Eastern hemlock forests have been declining due to a non-native insect pest. A new study presents some of the best data showing how the decline of a single tree species leads to the disappearance of birds specialized to them. The data also indicate birds associated with non-hemlock habitat features are spreading into former hemlock forests. A single insect species has led to a less diverse bird community across this landscape.
  • Birds play the waiting game in tough environmental conditions


    If resources are limited and tough to find, reproductive efforts may fail. In these situations, it may be in an animal's best interests to not defend a territory or to breed at all, but rather focus its efforts on surviving to the next breeding season. A new study presents some of the best evidence on how changes in environmental conditions, specifically droughts, impact the social and reproductive behavior of birds.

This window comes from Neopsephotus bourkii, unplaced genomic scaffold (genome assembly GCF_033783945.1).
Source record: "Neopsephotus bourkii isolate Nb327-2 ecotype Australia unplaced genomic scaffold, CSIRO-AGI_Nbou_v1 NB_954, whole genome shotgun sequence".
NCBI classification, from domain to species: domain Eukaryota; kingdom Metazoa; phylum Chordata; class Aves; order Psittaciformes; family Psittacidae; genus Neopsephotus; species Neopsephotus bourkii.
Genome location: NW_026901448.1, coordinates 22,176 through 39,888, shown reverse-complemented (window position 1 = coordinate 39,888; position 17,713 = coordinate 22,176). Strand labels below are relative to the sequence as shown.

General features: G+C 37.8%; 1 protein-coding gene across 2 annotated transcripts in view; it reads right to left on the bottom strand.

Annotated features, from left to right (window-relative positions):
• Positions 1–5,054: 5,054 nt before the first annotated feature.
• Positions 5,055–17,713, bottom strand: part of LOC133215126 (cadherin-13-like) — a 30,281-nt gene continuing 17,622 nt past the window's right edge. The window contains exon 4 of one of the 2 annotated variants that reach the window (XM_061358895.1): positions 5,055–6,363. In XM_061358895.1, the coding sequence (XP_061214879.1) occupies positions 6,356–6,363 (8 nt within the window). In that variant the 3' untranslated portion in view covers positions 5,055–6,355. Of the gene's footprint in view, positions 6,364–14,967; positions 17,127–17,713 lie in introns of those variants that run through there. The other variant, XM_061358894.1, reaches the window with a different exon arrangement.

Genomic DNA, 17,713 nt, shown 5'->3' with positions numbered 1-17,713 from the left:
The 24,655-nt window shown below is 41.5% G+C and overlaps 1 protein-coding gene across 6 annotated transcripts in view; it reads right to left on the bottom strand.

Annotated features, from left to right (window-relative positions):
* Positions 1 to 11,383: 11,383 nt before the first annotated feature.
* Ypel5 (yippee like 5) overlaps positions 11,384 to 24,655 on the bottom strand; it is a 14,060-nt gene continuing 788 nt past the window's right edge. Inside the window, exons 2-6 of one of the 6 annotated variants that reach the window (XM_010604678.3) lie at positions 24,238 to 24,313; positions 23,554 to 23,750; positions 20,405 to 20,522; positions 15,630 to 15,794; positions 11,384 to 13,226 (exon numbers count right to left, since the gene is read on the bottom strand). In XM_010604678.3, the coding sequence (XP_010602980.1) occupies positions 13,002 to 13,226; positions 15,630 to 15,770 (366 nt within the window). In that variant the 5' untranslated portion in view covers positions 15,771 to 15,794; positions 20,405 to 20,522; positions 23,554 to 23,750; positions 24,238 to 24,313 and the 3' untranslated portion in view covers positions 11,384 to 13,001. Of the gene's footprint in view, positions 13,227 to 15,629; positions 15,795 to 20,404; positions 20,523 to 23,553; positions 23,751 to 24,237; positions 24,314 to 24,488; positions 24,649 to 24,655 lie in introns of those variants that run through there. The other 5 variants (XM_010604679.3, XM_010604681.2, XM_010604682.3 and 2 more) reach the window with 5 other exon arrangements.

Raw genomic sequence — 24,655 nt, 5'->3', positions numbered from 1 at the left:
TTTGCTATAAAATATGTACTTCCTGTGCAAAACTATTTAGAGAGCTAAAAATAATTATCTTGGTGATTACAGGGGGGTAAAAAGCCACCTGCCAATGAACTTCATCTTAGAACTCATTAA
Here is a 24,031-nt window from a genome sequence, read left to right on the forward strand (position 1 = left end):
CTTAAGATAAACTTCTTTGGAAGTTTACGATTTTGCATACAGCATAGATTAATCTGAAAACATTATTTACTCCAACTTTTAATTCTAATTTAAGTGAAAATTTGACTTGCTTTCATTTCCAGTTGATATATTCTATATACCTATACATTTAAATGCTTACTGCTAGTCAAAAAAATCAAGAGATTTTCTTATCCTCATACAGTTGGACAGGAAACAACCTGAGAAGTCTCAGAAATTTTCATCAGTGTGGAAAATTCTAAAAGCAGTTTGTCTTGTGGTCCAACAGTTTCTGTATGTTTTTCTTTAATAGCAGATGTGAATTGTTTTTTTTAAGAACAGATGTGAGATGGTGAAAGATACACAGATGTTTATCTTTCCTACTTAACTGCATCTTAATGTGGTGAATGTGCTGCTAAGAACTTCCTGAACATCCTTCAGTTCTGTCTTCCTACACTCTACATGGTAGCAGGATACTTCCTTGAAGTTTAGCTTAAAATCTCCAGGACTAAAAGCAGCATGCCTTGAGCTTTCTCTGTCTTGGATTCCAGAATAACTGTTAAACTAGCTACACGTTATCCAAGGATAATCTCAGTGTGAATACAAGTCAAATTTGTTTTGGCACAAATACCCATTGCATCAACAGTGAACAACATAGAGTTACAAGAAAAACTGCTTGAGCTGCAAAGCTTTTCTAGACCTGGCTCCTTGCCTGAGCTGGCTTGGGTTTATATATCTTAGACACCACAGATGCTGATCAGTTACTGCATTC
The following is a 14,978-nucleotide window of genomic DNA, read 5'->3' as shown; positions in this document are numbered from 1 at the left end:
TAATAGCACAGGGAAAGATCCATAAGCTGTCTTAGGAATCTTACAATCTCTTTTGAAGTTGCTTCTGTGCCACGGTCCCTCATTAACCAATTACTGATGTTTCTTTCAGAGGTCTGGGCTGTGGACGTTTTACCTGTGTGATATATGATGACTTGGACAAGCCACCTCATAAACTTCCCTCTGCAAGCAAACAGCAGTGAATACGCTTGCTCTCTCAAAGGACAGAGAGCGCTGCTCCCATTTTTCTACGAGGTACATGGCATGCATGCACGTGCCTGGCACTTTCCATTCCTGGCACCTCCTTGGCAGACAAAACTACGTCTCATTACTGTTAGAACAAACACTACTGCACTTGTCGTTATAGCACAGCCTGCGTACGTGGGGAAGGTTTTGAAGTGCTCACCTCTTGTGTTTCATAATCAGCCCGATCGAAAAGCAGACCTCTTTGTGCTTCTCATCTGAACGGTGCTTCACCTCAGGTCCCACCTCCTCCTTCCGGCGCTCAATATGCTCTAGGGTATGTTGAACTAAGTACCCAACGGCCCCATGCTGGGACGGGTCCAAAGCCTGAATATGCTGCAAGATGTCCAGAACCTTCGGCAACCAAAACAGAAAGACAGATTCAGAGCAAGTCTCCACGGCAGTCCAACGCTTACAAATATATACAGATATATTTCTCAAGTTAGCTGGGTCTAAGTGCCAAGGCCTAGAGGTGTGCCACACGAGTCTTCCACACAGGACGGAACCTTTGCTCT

• Floridians could far far more frequent, intense Heatwaves


    By the late 21st century, if atmospheric greenhouse gas concentrations reach worst-case projections, Floridians could experience summer heatwaves three times more frequently, and each heatwave could last six times longer and be much hotter than at present, according to new research.
  • Global healthcare access and quality improved from 2000-2016


    Healthcare access and quality improved globally from 2000-2016 due in part to large gains seen in many low and middle-income countries in sub-Saharan Africa and Southeast Asia, according to the latest data.
  • Leg exercise is critical to brain and nervous system health


    New research shows that using the legs, particularly in weight-bearing exercise, sends signals to the brain that are vital for the production of healthy neural cells. The groundbreaking study fundamentally alters brain and nervous system medicine -- giving doctors new clues as to why patients with motor neuron disease, multiple sclerosis, spinal muscular atrophy and other neurological diseases often rapidly decline when their movement becomes limited.